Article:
In 1981, as a university freshman, I wrote a paper on Jerry Falwell and the Moral Majority. For the most part it was a positive assessment—you have to put yourself back in time to understand why. In the late-70s conservative groups in the US were fractured, impotent and directionless (think Democrats now). They'd been out of the White House since Nixon (and Ford) and the Democrats ran everything. The Democrats in the US back then were bloated, cynical and insufferable (think Republicans now), and so an opposing voice with a marginally religious emphasis was, believe it or not, a welcome change of pace.
My positive critique stemmed from Falwell's ability to transcend some old enmities and form a coalition across faith lines that was based on issues rather than doctrine. To bring conservative evangelicals into a working group with Roman Catholics, Jews and Mormons was no mean feat in 1979—Falwell's strongest critics then were on his right, not his left. I didn't care about some of the issues he promoted—I still think that state-mandated prayer in schools is a ridiculous idea—but what mattered was a united faith-based voice in a political climate that completely ignored Americans of faith.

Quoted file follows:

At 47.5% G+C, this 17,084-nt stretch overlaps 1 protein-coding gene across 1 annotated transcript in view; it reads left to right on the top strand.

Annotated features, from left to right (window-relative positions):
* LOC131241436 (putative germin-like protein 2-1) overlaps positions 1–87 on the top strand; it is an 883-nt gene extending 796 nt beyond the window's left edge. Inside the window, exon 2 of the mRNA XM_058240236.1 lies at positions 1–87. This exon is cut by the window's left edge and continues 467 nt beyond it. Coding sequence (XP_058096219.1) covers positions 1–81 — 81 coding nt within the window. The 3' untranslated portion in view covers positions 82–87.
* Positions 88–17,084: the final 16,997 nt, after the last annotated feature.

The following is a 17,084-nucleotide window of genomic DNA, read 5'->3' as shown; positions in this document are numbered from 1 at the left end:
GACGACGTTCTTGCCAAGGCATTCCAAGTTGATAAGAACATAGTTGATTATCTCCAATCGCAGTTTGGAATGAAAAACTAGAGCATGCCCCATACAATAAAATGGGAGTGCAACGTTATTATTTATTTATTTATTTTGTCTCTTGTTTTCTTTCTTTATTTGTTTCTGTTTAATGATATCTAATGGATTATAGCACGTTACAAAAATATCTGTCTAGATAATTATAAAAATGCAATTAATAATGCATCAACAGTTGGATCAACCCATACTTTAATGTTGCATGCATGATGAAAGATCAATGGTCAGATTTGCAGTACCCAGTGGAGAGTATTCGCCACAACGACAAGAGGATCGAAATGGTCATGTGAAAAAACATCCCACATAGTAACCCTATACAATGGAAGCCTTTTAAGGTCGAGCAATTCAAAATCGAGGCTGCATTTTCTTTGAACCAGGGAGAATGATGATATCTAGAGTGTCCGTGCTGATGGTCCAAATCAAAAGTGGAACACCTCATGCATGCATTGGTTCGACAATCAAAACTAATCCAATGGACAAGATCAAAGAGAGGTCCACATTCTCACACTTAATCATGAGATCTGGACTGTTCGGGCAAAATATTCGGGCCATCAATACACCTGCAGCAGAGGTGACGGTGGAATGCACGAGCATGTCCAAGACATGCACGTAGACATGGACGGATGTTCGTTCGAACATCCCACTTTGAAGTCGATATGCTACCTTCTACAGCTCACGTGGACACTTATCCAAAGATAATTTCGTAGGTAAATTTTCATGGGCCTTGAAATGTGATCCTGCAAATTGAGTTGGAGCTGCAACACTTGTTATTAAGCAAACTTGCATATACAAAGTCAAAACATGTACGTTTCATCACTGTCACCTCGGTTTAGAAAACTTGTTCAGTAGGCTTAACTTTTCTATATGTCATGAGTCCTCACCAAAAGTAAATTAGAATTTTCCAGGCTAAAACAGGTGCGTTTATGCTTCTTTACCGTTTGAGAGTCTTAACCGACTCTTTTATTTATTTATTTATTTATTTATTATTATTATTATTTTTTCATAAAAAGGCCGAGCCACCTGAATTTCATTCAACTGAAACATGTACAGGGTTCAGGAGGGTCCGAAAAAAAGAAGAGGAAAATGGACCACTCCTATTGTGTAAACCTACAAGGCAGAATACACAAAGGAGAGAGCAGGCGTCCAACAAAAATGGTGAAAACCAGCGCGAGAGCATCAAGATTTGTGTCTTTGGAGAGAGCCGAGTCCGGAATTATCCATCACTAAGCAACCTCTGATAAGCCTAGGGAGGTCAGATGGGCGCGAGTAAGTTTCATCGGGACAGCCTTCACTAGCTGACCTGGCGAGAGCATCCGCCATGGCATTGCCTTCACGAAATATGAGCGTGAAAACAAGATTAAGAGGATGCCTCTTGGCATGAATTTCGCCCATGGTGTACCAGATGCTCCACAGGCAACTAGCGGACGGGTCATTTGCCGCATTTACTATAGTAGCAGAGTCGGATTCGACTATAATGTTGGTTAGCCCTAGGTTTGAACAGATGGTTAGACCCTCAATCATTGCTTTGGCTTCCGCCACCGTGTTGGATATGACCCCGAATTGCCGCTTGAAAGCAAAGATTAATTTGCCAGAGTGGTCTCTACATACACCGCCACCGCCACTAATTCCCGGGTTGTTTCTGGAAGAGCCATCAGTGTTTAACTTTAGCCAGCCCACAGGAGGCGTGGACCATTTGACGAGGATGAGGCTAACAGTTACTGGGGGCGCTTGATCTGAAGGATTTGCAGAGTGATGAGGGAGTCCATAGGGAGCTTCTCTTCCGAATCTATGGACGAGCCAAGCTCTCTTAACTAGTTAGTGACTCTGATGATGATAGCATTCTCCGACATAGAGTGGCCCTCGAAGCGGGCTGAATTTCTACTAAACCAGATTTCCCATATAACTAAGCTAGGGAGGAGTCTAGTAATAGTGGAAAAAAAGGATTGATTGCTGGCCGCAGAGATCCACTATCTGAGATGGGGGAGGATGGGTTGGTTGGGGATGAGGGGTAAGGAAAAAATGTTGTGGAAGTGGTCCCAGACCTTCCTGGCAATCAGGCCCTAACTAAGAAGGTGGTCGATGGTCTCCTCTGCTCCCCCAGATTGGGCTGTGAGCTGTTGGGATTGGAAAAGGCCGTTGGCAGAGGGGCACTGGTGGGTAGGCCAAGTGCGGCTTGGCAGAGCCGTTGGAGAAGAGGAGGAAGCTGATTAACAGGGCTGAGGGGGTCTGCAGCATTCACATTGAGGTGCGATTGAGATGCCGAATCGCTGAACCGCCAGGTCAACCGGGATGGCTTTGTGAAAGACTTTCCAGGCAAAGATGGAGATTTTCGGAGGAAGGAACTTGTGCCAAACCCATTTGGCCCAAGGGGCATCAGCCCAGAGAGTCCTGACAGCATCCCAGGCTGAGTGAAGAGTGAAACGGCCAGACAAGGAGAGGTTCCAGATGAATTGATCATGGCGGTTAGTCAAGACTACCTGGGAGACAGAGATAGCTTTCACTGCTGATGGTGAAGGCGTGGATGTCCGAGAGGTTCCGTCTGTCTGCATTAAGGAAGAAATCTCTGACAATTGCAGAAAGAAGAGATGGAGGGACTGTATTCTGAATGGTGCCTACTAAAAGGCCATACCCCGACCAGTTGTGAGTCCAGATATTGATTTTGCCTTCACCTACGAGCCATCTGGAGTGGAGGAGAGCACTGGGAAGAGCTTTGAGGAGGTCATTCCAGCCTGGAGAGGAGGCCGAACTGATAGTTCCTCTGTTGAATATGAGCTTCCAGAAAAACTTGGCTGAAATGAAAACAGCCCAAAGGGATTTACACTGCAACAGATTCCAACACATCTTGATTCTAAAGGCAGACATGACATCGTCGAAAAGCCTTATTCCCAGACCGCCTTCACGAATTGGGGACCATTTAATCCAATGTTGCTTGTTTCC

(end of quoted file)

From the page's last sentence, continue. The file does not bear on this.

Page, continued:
Like most people who get drunk on power, Falwell descended into a Pope-like role, ‘excommunicating’ those with whom he disagreed and making pronouncements about who should and should not be elected to public office. At times he sounded as though what he really wanted to do was issue a fatwa—an Islamic death sentence—against his enemies, real and perceived. By his later years he was a parody of himself, as Pat Robertson continues to be, ignoring the commands of the Bible in the name of the American Jesus. What a shame.
In the end, what I thought in the beginning was the achievement of the Moral Majority—building coalitions around issues rather than doctrine—turned out to be the foundation for the heresies of the Religious Right. By focusing on issues rather than the essentials of the faith, Falwell made winning the end goal rather than living as a witness to the gospel of Jesus Christ. And that emphasis on winning led many conservative evangelicals into unholy alliances with people who used them cynically to accumulate votes.
What was lost in the process was an opportunity to demonstrate the relevance of Christ's message to a culture just coming out of the Cold War, getting fabulously wealthy on technology investments, and finding itself as the richest and most powerful nation on Earth. If there is any judgment ahead for how we have lived our lives in these crucial times, we might as well start repenting now for how we have behaved—on both sides of the various theological and political lines—during the last quarter-century.
I'm sorry, as we all should be, for the loss to the Falwell family of a husband, father and grandfather. But on the other hand I'm long past ready for a new generation of Christian leaders to be our ambassadors in the public eye. May God raise them up and give them wisdom—and also the ability to learn from the mistakes of the recent past.